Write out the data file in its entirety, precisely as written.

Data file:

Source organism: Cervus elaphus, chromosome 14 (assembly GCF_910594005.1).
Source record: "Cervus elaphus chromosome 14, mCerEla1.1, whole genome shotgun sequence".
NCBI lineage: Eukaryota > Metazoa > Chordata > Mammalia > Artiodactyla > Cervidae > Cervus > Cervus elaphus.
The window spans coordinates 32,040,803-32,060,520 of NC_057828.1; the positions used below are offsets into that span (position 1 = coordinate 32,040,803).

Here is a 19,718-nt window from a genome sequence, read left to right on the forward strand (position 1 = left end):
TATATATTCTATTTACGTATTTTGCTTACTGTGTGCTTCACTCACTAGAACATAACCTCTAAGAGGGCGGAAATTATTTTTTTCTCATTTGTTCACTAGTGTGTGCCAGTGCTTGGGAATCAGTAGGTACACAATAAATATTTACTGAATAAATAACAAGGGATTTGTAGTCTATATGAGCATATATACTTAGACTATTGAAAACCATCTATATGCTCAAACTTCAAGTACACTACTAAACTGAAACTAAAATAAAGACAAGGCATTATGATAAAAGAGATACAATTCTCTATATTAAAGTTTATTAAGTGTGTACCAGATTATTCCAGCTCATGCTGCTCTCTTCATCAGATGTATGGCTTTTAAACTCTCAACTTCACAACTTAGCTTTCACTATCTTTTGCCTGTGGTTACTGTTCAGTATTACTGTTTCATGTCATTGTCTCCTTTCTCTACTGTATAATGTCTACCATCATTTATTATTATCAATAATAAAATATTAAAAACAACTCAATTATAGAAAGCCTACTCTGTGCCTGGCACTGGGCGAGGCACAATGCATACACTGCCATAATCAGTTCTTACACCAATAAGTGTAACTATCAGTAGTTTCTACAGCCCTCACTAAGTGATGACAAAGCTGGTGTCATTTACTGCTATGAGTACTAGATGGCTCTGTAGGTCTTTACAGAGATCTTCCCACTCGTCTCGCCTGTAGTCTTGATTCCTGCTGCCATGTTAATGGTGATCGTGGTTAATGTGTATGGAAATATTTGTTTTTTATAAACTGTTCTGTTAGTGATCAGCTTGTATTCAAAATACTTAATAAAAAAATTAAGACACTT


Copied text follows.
Source organism: Cervus elaphus, chromosome 14 (assembly GCF_910594005.1).
Source record: "Cervus elaphus chromosome 14, mCerEla1.1, whole genome shotgun sequence".
NCBI lineage: Eukaryota > Metazoa > Chordata > Mammalia > Artiodactyla > Cervidae > Cervus > Cervus elaphus.
The window spans coordinates 32,040,803-32,060,520 of NC_057828.1; the positions used below are offsets into that span (position 1 = coordinate 32,040,803).

Here is a 19,718-nt window from a genome sequence, read left to right on the forward strand (position 1 = left end):
TATATATTCTATTTACGTATTTTGCTTACTGTGTGCTTCACTCACTAGAACATAACCTCTAAGAGGGCGGAAATTATTTTTTTCTCATTTGTTCACTAGTGTGTGCCAGTGCTTGGGAATCAGTAGGTACACAATAAATATTTACTGAATAAATAACAAGGGATTTGTAGTCTATATGAGCATATATACTTAGACTATTGAAAACCATCTATATGCTCAAACTTCAAGTACACTACTAAACTGAAACTAAAATAAAGACAAGGCATTATGATAAAAGAGATACAATTCTCTATATTAAAGTTTATTAAGTGTGTACCAGATTATTCCAGCTCATGCTGCTCTCTTCATCAGATGTATGGCTTTTAAACTCTCAACTTCACAACTTAGCTTTCACTATCTTTTGCCTGTGGTTACTGTTCAGTATTACTGTTTCATGTCATTGTCTCCTTTCTCTACTGTATAATGTCTACCATCATTTATTATTATCAATAATAAAATATTAAAAACAACTCAATTATAGAAAGCCTACTCTGTGCCTGGCACTGGGCGAGGCACAATGCATACACTGCCATAATCAGTTCTTACACCAATAAGTGTAACTATCAGTAGTTTCTACAGCCCTCACTAAGTGATGACAAAGCTGGTGTCATTTACTGCTATGAGTACTAGATGGCTCTGTAGGTCTTTACAGAGATCTTCCCACTCGTCTCGCCTGTAGTCTTGATTCCTGCTGCCATGTTAATGGTGATCGTGGTTAATGTGTATGGAAATATTTGTTTTTTATAAACTGTTCTGTTAGTGATCAGCTTGTATTCAAAATACTTAATAAAAAAATTAAGACACTT